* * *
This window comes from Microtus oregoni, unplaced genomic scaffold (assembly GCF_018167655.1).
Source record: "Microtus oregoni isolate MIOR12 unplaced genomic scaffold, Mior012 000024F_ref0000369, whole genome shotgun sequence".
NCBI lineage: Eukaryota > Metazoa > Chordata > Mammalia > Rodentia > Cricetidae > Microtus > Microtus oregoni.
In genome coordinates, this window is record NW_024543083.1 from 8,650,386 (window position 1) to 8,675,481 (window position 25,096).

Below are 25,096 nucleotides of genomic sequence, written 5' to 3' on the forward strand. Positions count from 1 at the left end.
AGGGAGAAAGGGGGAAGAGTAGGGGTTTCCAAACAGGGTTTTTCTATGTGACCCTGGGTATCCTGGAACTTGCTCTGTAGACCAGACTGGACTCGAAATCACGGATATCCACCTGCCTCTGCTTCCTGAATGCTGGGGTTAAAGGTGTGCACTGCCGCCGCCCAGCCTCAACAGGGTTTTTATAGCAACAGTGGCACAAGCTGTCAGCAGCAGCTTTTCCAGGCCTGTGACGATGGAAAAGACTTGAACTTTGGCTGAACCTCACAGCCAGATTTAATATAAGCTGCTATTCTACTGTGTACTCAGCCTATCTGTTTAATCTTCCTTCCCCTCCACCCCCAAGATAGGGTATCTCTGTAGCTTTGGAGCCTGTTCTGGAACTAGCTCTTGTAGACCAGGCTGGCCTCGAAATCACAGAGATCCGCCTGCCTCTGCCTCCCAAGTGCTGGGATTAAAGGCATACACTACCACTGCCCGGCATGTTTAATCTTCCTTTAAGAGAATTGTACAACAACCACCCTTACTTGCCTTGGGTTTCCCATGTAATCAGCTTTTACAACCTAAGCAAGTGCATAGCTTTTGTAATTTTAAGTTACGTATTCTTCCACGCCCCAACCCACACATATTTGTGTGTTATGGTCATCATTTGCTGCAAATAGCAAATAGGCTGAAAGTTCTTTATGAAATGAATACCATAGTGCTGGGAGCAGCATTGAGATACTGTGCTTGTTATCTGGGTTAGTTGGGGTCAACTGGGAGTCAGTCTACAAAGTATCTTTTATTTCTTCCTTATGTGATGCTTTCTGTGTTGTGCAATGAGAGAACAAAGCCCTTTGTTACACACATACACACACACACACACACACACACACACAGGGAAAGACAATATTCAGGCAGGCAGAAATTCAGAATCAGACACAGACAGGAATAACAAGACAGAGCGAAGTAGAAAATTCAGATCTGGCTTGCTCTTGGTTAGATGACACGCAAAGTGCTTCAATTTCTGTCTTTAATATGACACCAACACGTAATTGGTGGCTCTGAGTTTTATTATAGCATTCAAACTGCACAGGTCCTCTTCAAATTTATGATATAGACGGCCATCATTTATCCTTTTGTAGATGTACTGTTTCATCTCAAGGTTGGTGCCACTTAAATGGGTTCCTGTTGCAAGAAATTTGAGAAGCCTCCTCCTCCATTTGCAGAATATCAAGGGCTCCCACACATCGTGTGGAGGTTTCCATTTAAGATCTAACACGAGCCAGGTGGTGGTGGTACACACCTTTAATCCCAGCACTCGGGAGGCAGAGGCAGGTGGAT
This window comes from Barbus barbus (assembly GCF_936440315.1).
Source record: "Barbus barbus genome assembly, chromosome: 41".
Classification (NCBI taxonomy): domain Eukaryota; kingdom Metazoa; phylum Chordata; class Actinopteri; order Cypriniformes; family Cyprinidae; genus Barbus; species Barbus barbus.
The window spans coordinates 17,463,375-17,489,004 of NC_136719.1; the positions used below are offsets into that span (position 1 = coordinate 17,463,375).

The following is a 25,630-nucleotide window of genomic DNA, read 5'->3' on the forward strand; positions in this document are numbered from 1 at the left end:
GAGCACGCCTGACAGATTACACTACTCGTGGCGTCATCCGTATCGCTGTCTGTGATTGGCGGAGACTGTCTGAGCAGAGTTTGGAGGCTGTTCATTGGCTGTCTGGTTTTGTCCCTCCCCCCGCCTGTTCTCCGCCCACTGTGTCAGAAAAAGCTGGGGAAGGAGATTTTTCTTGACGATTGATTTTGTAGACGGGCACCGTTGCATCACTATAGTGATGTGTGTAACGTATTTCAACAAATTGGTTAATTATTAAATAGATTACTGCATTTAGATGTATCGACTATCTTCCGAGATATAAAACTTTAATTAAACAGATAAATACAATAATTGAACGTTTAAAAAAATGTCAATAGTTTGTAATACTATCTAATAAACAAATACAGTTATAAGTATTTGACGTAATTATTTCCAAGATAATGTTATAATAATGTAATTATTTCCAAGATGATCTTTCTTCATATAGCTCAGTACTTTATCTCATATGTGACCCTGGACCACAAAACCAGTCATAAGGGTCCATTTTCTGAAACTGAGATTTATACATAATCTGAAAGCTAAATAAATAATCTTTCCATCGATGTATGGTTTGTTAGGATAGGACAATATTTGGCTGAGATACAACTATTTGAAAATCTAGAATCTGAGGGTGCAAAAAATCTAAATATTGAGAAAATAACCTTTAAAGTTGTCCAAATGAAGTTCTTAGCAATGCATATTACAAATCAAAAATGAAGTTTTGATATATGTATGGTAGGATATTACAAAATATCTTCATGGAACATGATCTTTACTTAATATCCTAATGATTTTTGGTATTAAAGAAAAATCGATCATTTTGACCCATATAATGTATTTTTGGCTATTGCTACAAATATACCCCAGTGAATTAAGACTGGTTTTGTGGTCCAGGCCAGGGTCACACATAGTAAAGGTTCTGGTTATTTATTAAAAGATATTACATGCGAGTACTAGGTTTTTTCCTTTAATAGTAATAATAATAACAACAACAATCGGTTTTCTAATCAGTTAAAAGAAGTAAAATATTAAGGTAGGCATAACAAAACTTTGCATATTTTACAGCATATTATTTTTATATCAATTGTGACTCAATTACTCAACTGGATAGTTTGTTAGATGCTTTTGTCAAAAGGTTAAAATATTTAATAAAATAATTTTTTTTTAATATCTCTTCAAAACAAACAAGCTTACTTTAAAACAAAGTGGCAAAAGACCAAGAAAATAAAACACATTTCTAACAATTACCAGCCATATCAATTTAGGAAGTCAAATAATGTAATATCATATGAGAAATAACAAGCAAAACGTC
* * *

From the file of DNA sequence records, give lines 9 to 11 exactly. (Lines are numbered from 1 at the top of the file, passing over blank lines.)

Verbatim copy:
Classification (NCBI taxonomy): domain Eukaryota; kingdom Metazoa; phylum Chordata; class Actinopteri; order Cypriniformes; family Cyprinidae; genus Barbus; species Barbus barbus.
The window spans coordinates 17,463,375-17,489,004 of NC_136719.1; the positions used below are offsets into that span (position 1 = coordinate 17,463,375).

The following is a 25,630-nucleotide window of genomic DNA, read 5'->3' on the forward strand; positions in this document are numbered from 1 at the left end: